[thelist] News Item: Major Security Flaw in CVS

David Kaufman david at gigawatt.com
Thu Jan 23 13:42:01 CST 2003

"James Aylard" <evolt at pixelwright.com> wrote...
> If this has made the rounds on this list, I missed it, although I'm sure
> it's all over the place elsewhere by now:
> http://news.com.com/2100-1001-981830.html
> Not to start a flame war, I do hope that this brings a bit of balance to
> the commercial vs. open source debate.

if by that you mean that you hope this stops people from believing that open
source software is more secure than commercial software (that does not share
or publish its' source code), i'd like to point out that, as Stefan Esser
who discovered this vulnerability in CVS states (at
http://security.e-matters.de/advisories/012003.html/), "While auditing the
CVS sourcetree I found a flaw within the handling of the Directory request
within the server code".

so, since outside security experts are not able to audit the source trees
of proprietary software in the first place, such a flaw in a proprietary
package would never have been discovered at all.  this gentleman discovering
this vulnerability stands out as evidence *supporting* the
already-widely-agreed-upon belief that open-source software is more secure
than source-secret software, precisely because the source code is made
public, for any and all to see.  it's also interesting to note that due to
his work, the vulnerability has now been eliminated from the software and a
new version of CVS is shipping, just under three weeks later.  few
proprietary software vendors would have reacted this quickly, especially
considering that not a single case of anyone having *exploited* this
security hole has even been reported.  this bugfind-bugfix-update cycle is
the norm for open source.  the fixes for bugs reported to proprietary
software vendors which have *not* been the subject of new media reports
are normally withheld from users unless or until those users pay for the
next new version of the software, and even then users are not told that
the new version fixes bugs in the last version; they're told only of the
new features, and those not wanting the new features keep the old version
along with it's secret hidden bugs.

i also think that Mr. Esser is overbroad in his summary, stating that "this
vulnerability is a threat to *most* open source projects because nearly all
of them offer anonymous CVS access to the source tree. Even if the attacker
is not able to extend his attack on the developer CVS server (if it is
separated at all) he could still backdoor everything other people download
from the anonymous server."

he states that the flaw can only be exploited "by any CVS user with write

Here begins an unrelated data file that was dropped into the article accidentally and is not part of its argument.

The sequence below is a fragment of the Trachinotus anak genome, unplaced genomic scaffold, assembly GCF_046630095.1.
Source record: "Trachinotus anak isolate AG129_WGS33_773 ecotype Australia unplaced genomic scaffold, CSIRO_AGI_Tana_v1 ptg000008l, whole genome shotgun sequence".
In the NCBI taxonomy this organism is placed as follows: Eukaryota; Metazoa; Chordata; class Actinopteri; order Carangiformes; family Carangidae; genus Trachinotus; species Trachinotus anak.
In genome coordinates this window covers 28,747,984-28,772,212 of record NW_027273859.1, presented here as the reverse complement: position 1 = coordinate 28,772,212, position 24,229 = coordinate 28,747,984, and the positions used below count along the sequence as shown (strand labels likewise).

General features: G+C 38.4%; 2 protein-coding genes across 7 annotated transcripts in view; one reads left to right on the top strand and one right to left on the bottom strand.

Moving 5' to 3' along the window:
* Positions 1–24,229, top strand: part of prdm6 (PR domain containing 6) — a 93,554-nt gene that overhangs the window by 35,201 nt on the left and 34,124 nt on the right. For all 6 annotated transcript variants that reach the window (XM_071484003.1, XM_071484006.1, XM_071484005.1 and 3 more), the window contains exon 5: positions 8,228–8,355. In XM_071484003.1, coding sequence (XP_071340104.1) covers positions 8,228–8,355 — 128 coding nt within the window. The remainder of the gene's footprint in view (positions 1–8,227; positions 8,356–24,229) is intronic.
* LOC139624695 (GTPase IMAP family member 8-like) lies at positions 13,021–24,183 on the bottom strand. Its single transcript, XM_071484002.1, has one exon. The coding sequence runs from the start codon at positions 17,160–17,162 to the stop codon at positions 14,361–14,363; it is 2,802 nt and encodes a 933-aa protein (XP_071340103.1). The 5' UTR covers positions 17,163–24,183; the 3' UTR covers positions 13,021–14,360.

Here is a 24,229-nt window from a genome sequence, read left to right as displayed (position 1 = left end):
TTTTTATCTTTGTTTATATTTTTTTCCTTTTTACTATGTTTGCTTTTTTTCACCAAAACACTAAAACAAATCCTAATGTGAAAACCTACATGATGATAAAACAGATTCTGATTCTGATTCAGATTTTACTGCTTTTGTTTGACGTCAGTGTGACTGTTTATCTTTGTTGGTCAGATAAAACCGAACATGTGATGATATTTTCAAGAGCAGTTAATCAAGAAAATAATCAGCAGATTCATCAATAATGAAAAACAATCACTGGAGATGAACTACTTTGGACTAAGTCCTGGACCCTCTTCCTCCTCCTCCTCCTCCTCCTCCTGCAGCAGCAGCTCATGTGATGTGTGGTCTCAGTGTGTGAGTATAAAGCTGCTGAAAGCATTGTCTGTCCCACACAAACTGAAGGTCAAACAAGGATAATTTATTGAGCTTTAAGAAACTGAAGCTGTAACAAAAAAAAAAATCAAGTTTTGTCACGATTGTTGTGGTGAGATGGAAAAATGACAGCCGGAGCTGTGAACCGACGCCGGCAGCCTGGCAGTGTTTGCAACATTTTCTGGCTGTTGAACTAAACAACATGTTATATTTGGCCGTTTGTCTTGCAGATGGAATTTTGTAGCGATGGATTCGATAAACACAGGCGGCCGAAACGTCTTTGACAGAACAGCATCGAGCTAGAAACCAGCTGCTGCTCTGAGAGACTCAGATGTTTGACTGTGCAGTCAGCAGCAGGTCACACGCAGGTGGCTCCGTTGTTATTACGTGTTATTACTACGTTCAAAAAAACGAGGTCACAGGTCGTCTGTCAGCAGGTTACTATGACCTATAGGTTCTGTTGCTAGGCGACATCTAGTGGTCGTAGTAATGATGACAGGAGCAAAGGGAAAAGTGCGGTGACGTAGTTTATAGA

access to the repository".  but in fact anonymous-write is *not* the default
configuration for CVS and i have *never* heard of any open source project
allowing anonymous *write* access to their CVS repository.  that would be
madness.  even without a security flaw in CVS, configuring CVS to allow
anonymous users to commit changes to your code would be a serious flaw ...in
judgement!  Mr. Essan seems to have confused anonymous *read* access, which
most open-source projects *do* allow (hence his ability to audit the CVS
source tree in the first place) with anonymous *write* access, a level of
password-protected (and usually ssh-encrypted) access to which only trusted
developers of the project are granted.

so, just remember the next time you hear of a big security flaw being found
in widely-used software, that if the package is open-source, nine times out
of ten you are hearing about how the open philosophy has just *worked* to
prevent possibly security breaches before they've occurred.  on the other
hand, if the package is a source-secret compiled binary licensed from a
software publishing corporation, then (*ten* times out of ten) the only
reason it is being reported publicly at all is that the vulnerability is
already being actively exploited by malicious hackers all over the Internet,
and the company is still scrambling to find out how and why, and come up
with a fix.  and when the fix does arrive, it will also be a source-secret
patch, and no one outside the corporation will ever be able to know if it
actually resolves the problem, or simply obscures it further from being
exploited so easily.

open source prevents the possibility of lazy non-security measures, such as
those security-through-obscurity patches that over and over again, claim to
fix or prevent the same security breaches in commercial browser or email
packages.  how do we know if the latest patch is secure?  we don't.  and
until the source code is public, we won't.


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